Healthy Aging Month

Woman smiling after visiting the eye doctor

September is Healthy Aging Month, as recognized by the American Academy of Ophthalmology. There’s more than one component of healthy aging.

Your mental and physical health is, of course, the main area of focus. But a big part of your physical health is dependent on your vision.

There are several eye-related conditions that can come with age that you should be aware of at any age. The healthier you are now and the more aware you are of these conditions, the healthier you’ll be as you age. Keep reading to learn more about Healthy Aging Month!

Age-Related Eye Conditions

The most common age-related eye conditions are cataracts, glaucoma, and age-related macular degeneration (AMD). Cataracts especially are very common.

They are easily treatable with surgery. But glaucoma and AMD can cause damage to your eyes that can permanently damage your vision.

Glaucoma causes damage to your optic nerve. Any damage to the optic nerve is permanent and irreversible.

It’s a similar case for AMD, where cells on the center of your retina become damaged, causing loss of central vision. Another common condition for those with diabetes is diabetic retinopathy.

Diabetic retinopathy also causes damage to the retina that can lead to visual loss.

All these conditions can be serious, but you aren’t doomed to lose your vision as you get older. There are ways to mitigate your risk and prevent long-term damage even if you develop an age-related eye condition.

Lower Your Risk

While you can’t know for sure if you’ll develop an eye condition, you can lower your risk. The good news is, the best ways to lower your risk for eye conditions are also good ways to stay healthy in general. These include:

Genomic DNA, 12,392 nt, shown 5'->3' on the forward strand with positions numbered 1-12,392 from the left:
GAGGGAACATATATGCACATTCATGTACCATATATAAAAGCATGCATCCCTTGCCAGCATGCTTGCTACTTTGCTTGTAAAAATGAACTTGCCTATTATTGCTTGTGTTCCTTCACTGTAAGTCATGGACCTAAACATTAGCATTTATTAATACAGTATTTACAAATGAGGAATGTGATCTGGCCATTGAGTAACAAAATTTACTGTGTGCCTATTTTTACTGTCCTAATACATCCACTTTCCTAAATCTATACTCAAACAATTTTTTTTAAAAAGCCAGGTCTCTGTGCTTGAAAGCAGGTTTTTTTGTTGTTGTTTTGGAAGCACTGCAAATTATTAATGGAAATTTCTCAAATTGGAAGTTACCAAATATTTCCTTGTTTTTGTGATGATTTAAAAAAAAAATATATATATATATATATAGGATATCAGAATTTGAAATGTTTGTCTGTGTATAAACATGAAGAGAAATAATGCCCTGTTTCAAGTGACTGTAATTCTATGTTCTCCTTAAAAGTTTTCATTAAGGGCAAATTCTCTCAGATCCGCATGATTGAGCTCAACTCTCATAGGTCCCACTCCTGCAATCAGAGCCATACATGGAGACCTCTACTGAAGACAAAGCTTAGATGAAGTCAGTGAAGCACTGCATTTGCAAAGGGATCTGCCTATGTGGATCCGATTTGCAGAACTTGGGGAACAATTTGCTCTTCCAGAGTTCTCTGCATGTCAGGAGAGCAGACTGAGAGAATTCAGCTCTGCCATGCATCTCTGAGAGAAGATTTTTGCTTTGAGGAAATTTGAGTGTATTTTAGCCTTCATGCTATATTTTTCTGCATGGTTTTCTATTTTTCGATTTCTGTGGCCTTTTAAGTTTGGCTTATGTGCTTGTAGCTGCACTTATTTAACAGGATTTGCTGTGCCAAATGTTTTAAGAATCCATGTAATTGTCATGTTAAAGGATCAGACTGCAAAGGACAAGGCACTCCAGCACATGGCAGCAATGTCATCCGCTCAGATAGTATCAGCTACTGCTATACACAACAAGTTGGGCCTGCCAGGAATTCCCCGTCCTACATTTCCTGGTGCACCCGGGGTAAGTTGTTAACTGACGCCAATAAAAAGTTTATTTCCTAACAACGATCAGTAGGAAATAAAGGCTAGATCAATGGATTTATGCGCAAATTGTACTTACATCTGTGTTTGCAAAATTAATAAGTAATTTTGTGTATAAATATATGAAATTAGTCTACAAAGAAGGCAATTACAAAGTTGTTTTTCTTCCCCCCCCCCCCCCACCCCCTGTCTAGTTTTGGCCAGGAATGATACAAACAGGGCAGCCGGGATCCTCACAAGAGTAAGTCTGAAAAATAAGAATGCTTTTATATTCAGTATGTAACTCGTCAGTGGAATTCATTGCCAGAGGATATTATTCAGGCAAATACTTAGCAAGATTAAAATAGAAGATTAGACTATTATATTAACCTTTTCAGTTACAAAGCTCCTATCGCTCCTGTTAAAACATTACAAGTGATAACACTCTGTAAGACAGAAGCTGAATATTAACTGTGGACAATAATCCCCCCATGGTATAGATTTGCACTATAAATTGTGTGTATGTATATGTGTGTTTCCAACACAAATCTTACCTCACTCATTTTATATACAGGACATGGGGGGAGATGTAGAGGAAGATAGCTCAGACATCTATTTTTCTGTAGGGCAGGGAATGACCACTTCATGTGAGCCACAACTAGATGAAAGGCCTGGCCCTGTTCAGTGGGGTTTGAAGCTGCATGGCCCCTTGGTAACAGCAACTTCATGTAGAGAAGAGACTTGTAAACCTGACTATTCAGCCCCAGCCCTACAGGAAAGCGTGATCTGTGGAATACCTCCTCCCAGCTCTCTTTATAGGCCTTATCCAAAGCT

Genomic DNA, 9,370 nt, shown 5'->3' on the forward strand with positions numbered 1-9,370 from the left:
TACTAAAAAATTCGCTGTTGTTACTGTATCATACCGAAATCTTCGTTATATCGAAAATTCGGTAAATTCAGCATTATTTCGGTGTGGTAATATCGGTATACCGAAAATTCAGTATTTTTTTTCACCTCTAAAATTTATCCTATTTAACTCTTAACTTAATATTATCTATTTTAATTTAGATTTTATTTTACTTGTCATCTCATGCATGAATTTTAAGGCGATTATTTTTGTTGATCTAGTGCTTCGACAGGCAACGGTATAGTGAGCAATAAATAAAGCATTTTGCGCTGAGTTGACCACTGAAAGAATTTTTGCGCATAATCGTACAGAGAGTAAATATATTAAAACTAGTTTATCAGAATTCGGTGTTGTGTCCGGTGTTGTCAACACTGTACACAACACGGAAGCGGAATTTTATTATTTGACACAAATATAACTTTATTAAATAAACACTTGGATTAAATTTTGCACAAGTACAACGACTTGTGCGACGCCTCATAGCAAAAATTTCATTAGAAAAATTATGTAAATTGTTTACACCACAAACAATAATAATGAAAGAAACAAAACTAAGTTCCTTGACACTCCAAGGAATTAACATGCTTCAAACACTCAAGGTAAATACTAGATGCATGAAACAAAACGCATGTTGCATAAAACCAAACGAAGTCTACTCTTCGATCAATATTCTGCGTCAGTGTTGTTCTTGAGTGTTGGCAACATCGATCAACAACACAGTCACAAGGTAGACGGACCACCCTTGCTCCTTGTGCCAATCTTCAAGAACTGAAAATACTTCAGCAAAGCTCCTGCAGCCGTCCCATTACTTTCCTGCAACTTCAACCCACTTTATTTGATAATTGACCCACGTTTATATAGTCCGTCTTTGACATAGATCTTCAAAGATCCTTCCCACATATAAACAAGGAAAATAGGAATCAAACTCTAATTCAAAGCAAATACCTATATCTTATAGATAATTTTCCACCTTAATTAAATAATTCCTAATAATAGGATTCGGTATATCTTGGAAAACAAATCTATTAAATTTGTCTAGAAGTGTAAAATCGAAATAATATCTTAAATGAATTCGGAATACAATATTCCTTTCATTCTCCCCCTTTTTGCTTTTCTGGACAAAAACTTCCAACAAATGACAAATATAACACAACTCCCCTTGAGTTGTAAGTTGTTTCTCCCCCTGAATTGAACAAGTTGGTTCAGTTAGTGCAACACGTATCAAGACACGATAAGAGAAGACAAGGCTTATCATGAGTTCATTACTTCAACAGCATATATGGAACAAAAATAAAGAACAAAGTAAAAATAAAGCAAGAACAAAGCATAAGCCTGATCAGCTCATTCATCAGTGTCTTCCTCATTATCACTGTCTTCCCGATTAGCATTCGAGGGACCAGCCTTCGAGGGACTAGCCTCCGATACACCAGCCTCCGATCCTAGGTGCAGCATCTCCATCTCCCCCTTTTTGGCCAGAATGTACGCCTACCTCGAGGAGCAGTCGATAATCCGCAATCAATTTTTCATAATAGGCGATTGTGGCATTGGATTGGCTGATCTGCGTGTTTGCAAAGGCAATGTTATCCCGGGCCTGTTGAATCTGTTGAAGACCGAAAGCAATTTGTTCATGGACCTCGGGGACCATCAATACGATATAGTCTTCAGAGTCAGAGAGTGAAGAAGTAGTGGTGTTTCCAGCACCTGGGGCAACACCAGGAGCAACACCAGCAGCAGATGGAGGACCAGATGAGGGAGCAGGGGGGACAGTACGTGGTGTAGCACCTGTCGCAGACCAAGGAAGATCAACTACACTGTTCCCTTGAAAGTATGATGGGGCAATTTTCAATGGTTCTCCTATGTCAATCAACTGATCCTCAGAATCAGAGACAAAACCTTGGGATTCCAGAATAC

• Not smoking
  • Drinking in moderation
  • Eating a balanced diet
  • Staying active
  • Regularly wearing sunglasses

These may seem simple but they work! There’s a large correlation between many eye-related conditions and tobacco use, excessive alcohol consumption, obesity, and UV damage.

Healthy habits are not guaranteed to prevent age-related eye conditions. They can lower your chances of developing them or at least developing them earlier in life.

Manage Your Risk

Even if you develop an age-related eye condition, you can still have healthy eyes and vision. But it’s imperative to detect these conditions in their early stages.

Once the damage is done, it’s irreversible. AMD, glaucoma, and diabetic retinopathy don’t present symptoms until damage has already occurred.

This makes regular eye exams vital when it comes to early detection. This is why doctors recommend having more frequent eye exams the older you get.

But how often should you have your eyes examined? Your doctor can give you specifics based on your medical history. Everyone should have eye exams at least every two years once they turn 40 and at least once a year once they turn 50.

If your risk level is higher because you have diabetes or a family history of glaucoma, your doctor may recommend you have exams yearly before you turn 50.

When spotted early, AMD, glaucoma, and diabetic retinopathy can be effectively managed to slow down and prevent vision loss. These conditions aren’t curable.

With modern medical technology, they are entirely manageable. You need to be aware of your risk, lower it if you can, and have your eyes checked regularly.

Ready to see if your eyes are in good shape? Schedule an appointment at Shepherd Eye Center in Las Vegas, NV today!

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